The Ingredient You Need For A Stable Aquafaba Meringue

If you're a vegan, or if you're simply well versed in baking techniques, then you've undoubtedly heard of aquafaba, the liquid from cooked or canned chickpeas that can be frothed into a remarkably stable, animal product-free meringue. According to Minimalist Baker, this miraculous substance is great not only for making cookies, but it can also act as a vegan stand-in for whipped egg whites in recipes such as waffles and cornbread. When unwhipped, it's perfect in vegan mayo and as a binder in many baked goods.

So how does it work? According to Serious Eats, the chemical makeup of the cooking liquids of chickpeas and other legumes makes them really good both at foaming and being able to retain that peaked structure. Chickpea foam is particularly stable among legumes, which, along with its mild and adaptable flavor, has made it a favorite among bakers. Better yet, there's one ingredient you can add to aquafaba to make it even more stable, producing a longer-lasting foam that, in turn, makes better baked goods.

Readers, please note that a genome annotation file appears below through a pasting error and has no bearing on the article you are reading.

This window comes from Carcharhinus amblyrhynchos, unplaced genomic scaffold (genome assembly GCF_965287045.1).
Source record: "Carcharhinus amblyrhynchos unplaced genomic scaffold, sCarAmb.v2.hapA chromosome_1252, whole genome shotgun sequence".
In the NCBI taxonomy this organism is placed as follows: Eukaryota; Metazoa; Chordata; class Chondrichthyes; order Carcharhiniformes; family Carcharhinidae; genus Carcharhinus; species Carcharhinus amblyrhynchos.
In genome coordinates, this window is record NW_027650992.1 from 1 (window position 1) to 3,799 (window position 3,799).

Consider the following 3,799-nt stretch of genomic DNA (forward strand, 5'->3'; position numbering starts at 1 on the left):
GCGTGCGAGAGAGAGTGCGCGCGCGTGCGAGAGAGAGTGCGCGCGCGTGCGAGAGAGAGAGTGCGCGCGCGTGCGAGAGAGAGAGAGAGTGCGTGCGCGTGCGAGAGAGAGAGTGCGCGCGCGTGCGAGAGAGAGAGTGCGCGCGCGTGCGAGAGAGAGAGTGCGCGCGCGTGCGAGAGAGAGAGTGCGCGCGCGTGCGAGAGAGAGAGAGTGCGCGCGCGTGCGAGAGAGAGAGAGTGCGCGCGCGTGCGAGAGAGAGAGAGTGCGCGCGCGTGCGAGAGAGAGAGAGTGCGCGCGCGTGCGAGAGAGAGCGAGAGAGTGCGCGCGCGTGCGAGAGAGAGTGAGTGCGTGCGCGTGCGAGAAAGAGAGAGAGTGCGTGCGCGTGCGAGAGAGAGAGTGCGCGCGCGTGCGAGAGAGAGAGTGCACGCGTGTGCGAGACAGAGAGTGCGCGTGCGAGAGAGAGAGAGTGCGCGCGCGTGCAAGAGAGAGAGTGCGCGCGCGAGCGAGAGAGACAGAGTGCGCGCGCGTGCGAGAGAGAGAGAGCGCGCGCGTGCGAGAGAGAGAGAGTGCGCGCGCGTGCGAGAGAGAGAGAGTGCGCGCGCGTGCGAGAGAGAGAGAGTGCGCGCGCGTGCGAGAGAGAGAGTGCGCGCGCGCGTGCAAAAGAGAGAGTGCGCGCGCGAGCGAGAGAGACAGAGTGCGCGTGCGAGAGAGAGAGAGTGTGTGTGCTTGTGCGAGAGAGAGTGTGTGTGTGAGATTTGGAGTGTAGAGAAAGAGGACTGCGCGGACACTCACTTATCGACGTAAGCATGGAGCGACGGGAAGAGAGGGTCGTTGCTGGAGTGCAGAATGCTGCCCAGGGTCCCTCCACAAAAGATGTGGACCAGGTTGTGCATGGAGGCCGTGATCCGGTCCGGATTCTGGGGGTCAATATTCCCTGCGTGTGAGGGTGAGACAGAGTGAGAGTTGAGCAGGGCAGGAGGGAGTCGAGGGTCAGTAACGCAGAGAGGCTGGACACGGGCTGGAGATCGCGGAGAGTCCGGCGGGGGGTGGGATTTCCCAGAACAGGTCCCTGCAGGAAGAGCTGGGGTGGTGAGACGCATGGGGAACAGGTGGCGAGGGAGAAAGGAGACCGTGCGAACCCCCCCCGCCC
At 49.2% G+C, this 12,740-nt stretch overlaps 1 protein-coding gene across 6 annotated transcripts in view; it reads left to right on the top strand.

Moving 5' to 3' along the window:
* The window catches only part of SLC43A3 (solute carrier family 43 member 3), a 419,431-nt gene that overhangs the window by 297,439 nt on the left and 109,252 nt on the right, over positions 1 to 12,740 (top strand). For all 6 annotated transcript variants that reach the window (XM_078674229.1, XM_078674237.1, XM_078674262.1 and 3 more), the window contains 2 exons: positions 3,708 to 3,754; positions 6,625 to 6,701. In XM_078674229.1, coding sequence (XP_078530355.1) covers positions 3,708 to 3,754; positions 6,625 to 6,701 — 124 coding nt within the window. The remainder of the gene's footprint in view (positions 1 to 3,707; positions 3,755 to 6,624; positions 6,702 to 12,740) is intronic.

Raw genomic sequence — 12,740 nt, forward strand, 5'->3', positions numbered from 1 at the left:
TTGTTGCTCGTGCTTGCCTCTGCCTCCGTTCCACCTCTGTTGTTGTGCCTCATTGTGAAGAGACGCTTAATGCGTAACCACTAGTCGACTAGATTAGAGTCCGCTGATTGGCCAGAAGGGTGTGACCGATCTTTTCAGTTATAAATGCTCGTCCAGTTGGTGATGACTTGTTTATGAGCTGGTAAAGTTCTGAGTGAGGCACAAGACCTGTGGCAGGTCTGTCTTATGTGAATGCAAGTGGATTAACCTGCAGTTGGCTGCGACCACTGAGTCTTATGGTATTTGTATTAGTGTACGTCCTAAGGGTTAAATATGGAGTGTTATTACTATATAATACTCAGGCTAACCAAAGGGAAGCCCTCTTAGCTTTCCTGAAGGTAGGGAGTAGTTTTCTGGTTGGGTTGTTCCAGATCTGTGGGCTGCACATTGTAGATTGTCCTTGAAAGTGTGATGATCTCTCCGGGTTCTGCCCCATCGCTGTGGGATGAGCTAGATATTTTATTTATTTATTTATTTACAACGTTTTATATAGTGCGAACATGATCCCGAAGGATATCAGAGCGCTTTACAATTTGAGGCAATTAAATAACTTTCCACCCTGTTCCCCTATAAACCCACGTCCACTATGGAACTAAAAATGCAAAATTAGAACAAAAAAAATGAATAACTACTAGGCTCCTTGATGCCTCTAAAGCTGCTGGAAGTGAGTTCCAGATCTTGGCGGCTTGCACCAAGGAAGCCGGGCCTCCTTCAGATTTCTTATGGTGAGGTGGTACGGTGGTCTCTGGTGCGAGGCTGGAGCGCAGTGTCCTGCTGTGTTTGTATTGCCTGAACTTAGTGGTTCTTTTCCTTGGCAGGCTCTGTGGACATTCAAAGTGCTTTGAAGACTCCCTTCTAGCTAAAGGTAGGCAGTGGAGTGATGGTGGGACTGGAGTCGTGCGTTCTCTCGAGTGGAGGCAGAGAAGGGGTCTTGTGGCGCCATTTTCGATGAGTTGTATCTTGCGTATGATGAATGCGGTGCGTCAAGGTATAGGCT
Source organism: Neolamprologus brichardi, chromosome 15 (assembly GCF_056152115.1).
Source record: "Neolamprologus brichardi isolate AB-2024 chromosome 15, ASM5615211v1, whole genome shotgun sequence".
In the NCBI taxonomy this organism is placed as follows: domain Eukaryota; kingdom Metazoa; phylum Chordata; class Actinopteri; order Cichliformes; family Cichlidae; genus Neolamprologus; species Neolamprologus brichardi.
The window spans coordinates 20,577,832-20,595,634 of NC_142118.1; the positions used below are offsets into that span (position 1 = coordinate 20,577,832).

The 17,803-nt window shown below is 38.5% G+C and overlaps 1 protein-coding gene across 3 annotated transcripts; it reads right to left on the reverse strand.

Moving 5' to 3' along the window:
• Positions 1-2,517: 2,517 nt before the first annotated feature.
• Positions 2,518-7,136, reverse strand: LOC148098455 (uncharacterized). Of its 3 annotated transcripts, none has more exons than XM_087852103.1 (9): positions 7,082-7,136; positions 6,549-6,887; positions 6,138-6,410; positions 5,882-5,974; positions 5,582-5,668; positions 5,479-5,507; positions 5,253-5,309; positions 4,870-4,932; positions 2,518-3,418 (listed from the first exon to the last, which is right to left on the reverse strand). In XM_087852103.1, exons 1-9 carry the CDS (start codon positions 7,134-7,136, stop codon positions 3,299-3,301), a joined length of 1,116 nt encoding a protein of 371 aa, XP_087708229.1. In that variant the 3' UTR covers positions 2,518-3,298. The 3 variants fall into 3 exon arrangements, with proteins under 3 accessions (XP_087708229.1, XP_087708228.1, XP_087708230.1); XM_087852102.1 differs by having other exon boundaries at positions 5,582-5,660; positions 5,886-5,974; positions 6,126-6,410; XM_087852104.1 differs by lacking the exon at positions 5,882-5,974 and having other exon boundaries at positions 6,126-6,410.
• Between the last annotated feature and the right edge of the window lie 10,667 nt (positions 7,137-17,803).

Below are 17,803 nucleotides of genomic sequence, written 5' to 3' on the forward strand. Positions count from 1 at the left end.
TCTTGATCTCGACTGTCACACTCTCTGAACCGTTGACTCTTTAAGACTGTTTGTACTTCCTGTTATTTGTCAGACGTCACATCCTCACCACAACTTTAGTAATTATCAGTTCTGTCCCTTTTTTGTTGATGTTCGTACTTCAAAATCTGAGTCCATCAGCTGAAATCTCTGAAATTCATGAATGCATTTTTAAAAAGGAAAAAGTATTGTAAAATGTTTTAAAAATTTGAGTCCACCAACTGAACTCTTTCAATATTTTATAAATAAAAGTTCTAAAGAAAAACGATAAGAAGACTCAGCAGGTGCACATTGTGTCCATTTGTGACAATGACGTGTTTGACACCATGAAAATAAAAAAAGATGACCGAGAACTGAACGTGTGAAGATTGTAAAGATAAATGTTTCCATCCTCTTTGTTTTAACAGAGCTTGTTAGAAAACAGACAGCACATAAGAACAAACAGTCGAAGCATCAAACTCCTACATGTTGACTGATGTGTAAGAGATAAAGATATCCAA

Add a pinch of cream of tartar to your aquafaba

If you've ever made traditional meringue using egg whites, then you most likely added a bit of cream of tartar to the mix. According to Cook's Illustrated, the ingredient — which is a white powder also called potassium acid tartrate — causes a chemical reaction with the beaten egg whites that strengthens the bond between the air and water in the foam. This produces a stable meringue that doesn't weep moisture once it's, say, piped onto a pie.

Serious Eats explains that the powder plays the same role in vegan "egg whites," stabilizing aquafaba both in its uncooked form as well as when it's baked into meringues. As a plus, aquafaba with cream of tartar produces a smoother meringue, and one that doesn't brown so fast in the oven. King Arthur Baking recommends using ⅛ teaspoon of cream of tartar per 2 tablespoons of aquafaba — unless, that is, you've selected chickpeas that are canned with kombu. Some brands of canned chickpeas use the seaweed when cooking the legumes, and aquafaba from these beans is already stable.